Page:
I’ve set this to autopost — well, really, all of these posts are set to autopost, that’s how I roll — but the point is, with this one, as you read it I am supervising the move of all my worldly goods from Wrigleyville on the north side of Chicago to the Prairie District on the south side. Hopefully it’s going well.
You learn two things, generally, when moving:
a) How much stuff you have
b) How little you need for basic survival
Of course, one aspires to slightly more than basic survival, which is why I have eight boxes labeled “kitchen” and about four labeled “linens”. In my defense, they’re small. I don’t have that many boxes of books, because I used to move a lot and books are heavy; I was a super-early adopter of the ebook, though I still don’t own an ebook reader proper.
From the ages of eighteen through twenty-eight, I moved at least once a year, every year. First for school, then away from school, then to Chicago, where I hit my third apartment in three years and decided I would settle there for a while. Despite a plague of wasps, a recurring stream of mice named Lorenzo (Pope Lorenzo XI, may he rest in peace, was the last of his line), and a hot water tap in the shower that I think may actually have had some kind of ancient curse on it, I stayed put because I was just so damn tired of moving.
(It turns out, btw, when you hire movers rather than moving shit yourself, it takes 90% of the stress out of moving. Who knew?)
In theory, I like travel, and I like to experience new places, especially as a resident. I enjoy learning a neighborhood, so I’ve usually tried to make sure that I am, in fact, living in a neighborhood worth learning. I eventually learned to disqualify certain swathes of the south loop during my home-hunt because they simply had no neighborhood. They were just blocks upon blocks of apartment buildings, designed for people who could drive to more interesting neighborhoods. There’s nothing objectively wrong with that; people have to live somewhere. But it wasn’t for me, an inveterate on-footer with a particular appreciation for awkward architecture.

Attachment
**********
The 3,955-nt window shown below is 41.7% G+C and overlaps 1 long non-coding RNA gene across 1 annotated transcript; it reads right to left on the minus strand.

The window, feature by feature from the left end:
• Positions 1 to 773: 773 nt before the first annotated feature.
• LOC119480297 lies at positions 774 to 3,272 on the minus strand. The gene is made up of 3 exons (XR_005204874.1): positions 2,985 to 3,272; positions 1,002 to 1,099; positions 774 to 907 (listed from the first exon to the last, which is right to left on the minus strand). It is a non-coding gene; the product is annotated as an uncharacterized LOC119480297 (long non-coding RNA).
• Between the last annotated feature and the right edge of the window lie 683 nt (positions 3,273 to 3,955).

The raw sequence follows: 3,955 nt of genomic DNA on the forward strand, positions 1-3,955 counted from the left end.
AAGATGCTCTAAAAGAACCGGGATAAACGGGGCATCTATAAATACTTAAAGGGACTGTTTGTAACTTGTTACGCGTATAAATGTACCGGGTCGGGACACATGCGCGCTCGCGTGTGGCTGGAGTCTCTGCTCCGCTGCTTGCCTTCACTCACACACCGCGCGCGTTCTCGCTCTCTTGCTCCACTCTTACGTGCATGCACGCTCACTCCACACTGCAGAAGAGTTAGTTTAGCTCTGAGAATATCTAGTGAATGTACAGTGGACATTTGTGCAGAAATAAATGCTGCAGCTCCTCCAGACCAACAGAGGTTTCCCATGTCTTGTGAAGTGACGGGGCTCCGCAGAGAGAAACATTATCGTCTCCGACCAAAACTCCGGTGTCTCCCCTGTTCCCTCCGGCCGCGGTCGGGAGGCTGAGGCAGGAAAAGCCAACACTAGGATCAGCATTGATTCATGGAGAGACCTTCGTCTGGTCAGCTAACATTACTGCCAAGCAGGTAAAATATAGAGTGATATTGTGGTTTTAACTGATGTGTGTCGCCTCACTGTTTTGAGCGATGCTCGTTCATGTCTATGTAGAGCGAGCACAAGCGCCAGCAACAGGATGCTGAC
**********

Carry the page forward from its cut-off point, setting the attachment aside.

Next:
Moving makes you examine your life pretty closely, not only because you’re packing it all up but because of the stress of moving and the cultural weirdness that surrounds it. There’s a sort of gestalt that says by the end of a move you’re supposed to want to kill everyone else involved in the move, and that there will always be unexpected stresses and last-minute messes. I intend to defy this, but then I’m sure I’m not the first. At any rate, it makes you take a step back and look at who you are and the direction your life is going, because our homes so often define us. Even when we aren’t financially able to choose a home to fit us — perhaps especially then — our homes speak volumes about where we stand in our society.
This is literally the first time in my life I’ve been excited about moving. Every other move in my history was either forced on me by external circumstances or was so fraught with financial and physical peril that it was more terrifying than it was satisfying. Moving from Austin to Chicago comes pretty close to being thrilling, but even then it was a leap of faith — no job, no furniture, no local friends, just me and a couple of suitcases on an Amtrak north.
For me, this apartment is a step into the middle class. Unlike many writers, I don’t fear the bourgeois; I’m looking forward to embracing my new condo culture and learning from it, and maybe punking it up a little.
Hopefully I’ll be able to liveblog the event; if so, keep an eye on my tumblr for photos of my new place, possible mentions of emergency room visits, and an update on the state of every belonging I own.